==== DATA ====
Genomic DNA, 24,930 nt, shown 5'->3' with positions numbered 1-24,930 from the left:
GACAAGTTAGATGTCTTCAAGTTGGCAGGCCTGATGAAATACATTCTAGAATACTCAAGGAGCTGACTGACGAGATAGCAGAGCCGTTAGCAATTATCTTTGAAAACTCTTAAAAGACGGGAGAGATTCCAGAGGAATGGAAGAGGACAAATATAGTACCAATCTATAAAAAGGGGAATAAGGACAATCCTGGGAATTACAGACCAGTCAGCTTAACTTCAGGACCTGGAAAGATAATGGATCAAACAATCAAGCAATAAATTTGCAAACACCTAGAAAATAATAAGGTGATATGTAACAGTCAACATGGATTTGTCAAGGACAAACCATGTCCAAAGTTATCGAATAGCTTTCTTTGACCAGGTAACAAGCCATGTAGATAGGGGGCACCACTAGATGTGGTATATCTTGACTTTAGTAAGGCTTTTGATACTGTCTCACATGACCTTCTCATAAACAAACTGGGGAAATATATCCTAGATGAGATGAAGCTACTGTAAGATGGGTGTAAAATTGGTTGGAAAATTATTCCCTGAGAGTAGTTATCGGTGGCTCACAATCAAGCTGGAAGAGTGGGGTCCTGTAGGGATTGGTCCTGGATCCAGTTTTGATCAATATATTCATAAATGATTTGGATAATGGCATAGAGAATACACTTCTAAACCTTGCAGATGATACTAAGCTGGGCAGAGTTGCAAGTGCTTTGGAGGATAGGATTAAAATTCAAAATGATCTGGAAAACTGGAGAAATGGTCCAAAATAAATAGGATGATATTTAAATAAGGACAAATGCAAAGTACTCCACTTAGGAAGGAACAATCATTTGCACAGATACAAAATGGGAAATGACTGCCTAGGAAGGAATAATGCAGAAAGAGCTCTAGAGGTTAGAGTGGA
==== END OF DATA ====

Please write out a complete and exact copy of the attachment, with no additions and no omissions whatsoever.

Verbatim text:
Genomic DNA, 24,930 nt, shown 5'->3' with positions numbered 1-24,930 from the left:
GACAAGTTAGATGTCTTCAAGTTGGCAGGCCTGATGAAATACATTCTAGAATACTCAAGGAGCTGACTGACGAGATAGCAGAGCCGTTAGCAATTATCTTTGAAAACTCTTAAAAGACGGGAGAGATTCCAGAGGAATGGAAGAGGACAAATATAGTACCAATCTATAAAAAGGGGAATAAGGACAATCCTGGGAATTACAGACCAGTCAGCTTAACTTCAGGACCTGGAAAGATAATGGATCAAACAATCAAGCAATAAATTTGCAAACACCTAGAAAATAATAAGGTGATATGTAACAGTCAACATGGATTTGTCAAGGACAAACCATGTCCAAAGTTATCGAATAGCTTTCTTTGACCAGGTAACAAGCCATGTAGATAGGGGGCACCACTAGATGTGGTATATCTTGACTTTAGTAAGGCTTTTGATACTGTCTCACATGACCTTCTCATAAACAAACTGGGGAAATATATCCTAGATGAGATGAAGCTACTGTAAGATGGGTGTAAAATTGGTTGGAAAATTATTCCCTGAGAGTAGTTATCGGTGGCTCACAATCAAGCTGGAAGAGTGGGGTCCTGTAGGGATTGGTCCTGGATCCAGTTTTGATCAATATATTCATAAATGATTTGGATAATGGCATAGAGAATACACTTCTAAACCTTGCAGATGATACTAAGCTGGGCAGAGTTGCAAGTGCTTTGGAGGATAGGATTAAAATTCAAAATGATCTGGAAAACTGGAGAAATGGTCCAAAATAAATAGGATGATATTTAAATAAGGACAAATGCAAAGTACTCCACTTAGGAAGGAACAATCATTTGCACAGATACAAAATGGGAAATGACTGCCTAGGAAGGAATAATGCAGAAAGAGCTCTAGAGGTTAGAGTGGA